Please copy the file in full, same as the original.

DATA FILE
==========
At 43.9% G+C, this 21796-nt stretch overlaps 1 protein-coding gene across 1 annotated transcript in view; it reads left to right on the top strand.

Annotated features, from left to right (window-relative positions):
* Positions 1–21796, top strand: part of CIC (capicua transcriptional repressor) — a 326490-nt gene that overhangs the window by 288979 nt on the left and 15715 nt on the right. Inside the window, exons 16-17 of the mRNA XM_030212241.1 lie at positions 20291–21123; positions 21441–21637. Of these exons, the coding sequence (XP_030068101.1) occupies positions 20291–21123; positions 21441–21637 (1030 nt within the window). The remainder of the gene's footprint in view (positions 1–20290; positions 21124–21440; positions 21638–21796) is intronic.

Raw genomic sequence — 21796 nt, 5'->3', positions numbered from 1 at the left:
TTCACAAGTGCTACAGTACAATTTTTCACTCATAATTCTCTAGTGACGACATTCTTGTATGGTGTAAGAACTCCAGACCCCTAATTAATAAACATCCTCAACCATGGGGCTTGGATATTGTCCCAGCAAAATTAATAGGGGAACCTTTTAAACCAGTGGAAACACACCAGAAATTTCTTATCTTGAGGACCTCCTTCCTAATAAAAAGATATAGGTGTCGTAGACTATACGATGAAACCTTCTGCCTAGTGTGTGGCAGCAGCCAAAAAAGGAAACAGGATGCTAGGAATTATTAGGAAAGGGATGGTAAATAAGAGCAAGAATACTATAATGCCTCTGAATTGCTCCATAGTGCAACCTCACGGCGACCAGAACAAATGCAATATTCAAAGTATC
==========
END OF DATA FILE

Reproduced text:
At 43.9% G+C, this 21796-nt stretch overlaps 1 protein-coding gene across 1 annotated transcript in view; it reads left to right on the top strand.

Annotated features, from left to right (window-relative positions):
* Positions 1–21796, top strand: part of CIC (capicua transcriptional repressor) — a 326490-nt gene that overhangs the window by 288979 nt on the left and 15715 nt on the right. Inside the window, exons 16-17 of the mRNA XM_030212241.1 lie at positions 20291–21123; positions 21441–21637. Of these exons, the coding sequence (XP_030068101.1) occupies positions 20291–21123; positions 21441–21637 (1030 nt within the window). The remainder of the gene's footprint in view (positions 1–20290; positions 21124–21440; positions 21638–21796) is intronic.

Raw genomic sequence — 21796 nt, 5'->3', positions numbered from 1 at the left:
TTCACAAGTGCTACAGTACAATTTTTCACTCATAATTCTCTAGTGACGACATTCTTGTATGGTGTAAGAACTCCAGACCCCTAATTAATAAACATCCTCAACCATGGGGCTTGGATATTGTCCCAGCAAAATTAATAGGGGAACCTTTTAAACCAGTGGAAACACACCAGAAATTTCTTATCTTGAGGACCTCCTTCCTAATAAAAAGATATAGGTGTCGTAGACTATACGATGAAACCTTCTGCCTAGTGTGTGGCAGCAGCCAAAAAAGGAAACAGGATGCTAGGAATTATTAGGAAAGGGATGGTAAATAAGAGCAAGAATACTATAATGCCTCTGAATTGCTCCATAGTGCAACCTCACGGCGACCAGAACAAATGCAATATTCAAAGTATC